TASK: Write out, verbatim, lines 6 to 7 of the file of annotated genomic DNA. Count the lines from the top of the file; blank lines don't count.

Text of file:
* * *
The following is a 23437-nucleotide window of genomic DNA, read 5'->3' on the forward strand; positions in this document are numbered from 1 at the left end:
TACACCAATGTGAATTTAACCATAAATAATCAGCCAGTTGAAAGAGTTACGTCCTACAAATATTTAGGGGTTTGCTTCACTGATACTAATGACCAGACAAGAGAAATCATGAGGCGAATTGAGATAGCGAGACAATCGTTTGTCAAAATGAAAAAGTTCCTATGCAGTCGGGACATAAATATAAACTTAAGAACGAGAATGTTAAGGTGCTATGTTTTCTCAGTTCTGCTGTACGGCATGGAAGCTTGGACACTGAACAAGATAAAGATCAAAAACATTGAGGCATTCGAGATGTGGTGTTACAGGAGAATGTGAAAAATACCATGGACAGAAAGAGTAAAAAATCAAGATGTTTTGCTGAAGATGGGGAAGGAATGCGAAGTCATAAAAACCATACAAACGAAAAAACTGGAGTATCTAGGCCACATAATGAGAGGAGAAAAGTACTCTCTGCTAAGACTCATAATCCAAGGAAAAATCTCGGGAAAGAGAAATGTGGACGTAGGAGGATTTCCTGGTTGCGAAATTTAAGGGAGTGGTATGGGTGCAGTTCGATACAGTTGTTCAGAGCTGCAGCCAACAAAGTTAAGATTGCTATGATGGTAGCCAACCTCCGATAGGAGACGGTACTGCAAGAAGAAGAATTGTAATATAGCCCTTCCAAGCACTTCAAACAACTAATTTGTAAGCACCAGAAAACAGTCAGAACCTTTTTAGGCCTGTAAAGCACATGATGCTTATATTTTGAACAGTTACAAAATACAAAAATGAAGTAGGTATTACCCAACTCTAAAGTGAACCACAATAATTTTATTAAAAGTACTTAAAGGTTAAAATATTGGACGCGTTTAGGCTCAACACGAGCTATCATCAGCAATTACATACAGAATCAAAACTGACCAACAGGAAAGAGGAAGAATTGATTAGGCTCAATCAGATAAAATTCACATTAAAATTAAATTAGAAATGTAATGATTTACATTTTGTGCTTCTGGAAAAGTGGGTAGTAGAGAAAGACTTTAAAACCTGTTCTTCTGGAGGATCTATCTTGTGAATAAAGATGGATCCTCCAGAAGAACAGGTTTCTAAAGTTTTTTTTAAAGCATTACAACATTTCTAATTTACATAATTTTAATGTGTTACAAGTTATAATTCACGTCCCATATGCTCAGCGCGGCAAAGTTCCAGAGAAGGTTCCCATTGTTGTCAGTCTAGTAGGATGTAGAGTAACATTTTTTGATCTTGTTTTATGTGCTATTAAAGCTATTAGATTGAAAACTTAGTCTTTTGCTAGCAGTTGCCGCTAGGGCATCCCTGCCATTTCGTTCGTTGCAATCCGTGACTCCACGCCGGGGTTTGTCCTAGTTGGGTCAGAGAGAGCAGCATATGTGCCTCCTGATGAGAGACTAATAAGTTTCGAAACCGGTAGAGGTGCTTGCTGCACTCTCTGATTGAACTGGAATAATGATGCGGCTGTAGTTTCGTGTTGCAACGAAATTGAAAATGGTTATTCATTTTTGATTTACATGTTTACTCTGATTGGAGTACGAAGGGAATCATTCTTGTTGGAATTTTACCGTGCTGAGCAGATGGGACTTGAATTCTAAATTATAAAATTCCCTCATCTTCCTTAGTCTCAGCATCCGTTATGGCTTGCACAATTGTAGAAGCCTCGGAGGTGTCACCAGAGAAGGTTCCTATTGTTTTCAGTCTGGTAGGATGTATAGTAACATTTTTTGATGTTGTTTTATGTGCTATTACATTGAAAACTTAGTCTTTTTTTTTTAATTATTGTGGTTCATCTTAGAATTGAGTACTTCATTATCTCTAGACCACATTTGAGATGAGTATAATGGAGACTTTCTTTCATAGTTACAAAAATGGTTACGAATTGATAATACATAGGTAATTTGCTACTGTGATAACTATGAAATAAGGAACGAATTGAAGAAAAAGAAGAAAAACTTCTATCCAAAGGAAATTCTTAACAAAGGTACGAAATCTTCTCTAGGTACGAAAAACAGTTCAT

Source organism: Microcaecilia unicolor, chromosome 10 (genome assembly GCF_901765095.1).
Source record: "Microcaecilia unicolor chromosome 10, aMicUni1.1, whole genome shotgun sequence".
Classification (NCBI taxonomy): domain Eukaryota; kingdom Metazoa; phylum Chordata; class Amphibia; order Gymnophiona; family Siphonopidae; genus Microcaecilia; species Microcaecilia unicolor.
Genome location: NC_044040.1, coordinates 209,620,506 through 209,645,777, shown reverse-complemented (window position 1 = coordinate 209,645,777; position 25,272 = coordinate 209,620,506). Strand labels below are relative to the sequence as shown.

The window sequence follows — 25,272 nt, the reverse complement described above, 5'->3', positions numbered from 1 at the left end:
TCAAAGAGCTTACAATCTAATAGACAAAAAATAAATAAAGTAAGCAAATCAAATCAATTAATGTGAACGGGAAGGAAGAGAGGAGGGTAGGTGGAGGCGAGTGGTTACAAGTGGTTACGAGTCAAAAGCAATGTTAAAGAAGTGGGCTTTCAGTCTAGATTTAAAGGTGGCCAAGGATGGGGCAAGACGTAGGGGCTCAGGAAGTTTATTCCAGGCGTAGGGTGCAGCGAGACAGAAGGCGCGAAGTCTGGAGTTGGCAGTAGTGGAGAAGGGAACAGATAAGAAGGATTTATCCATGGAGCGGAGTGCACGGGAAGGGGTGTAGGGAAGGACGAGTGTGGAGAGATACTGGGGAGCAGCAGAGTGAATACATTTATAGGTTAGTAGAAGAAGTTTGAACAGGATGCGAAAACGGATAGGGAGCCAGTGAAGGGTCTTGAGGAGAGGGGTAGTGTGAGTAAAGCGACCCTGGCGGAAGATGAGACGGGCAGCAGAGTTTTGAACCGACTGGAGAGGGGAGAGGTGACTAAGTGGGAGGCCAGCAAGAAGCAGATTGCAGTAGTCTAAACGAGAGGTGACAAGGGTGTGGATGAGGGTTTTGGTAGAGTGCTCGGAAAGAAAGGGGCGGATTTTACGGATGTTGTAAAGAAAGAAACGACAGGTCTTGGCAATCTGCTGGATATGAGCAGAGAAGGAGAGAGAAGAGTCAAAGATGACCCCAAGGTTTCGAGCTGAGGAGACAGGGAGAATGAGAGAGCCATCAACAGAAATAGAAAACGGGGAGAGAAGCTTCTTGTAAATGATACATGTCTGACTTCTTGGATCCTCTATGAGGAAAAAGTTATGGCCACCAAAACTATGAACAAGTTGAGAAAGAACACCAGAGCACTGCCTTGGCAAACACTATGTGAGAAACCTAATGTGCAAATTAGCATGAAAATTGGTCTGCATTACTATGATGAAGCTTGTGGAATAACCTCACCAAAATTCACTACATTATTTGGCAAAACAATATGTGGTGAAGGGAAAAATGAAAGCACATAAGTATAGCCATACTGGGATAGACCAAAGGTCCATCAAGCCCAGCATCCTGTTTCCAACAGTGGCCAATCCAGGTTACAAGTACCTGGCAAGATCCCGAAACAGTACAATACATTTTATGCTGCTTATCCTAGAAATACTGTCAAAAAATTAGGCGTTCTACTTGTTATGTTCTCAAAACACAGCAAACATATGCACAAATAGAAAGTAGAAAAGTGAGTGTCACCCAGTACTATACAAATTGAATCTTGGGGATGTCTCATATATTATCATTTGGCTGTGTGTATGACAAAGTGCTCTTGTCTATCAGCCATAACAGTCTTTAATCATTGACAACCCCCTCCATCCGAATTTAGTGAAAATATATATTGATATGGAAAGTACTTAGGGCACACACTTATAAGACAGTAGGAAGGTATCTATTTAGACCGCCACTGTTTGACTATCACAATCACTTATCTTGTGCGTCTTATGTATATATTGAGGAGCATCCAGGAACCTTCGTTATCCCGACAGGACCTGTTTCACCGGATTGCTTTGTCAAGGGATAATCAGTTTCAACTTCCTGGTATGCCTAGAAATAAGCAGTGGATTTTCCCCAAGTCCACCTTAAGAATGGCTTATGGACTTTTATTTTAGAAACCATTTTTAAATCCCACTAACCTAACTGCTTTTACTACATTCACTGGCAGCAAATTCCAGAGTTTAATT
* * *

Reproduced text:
Genome location: NC_044040.1, coordinates 209,620,506 through 209,645,777, shown reverse-complemented (window position 1 = coordinate 209,645,777; position 25,272 = coordinate 209,620,506). Strand labels below are relative to the sequence as shown.

The window sequence follows — 25,272 nt, the reverse complement described above, 5'->3', positions numbered from 1 at the left end: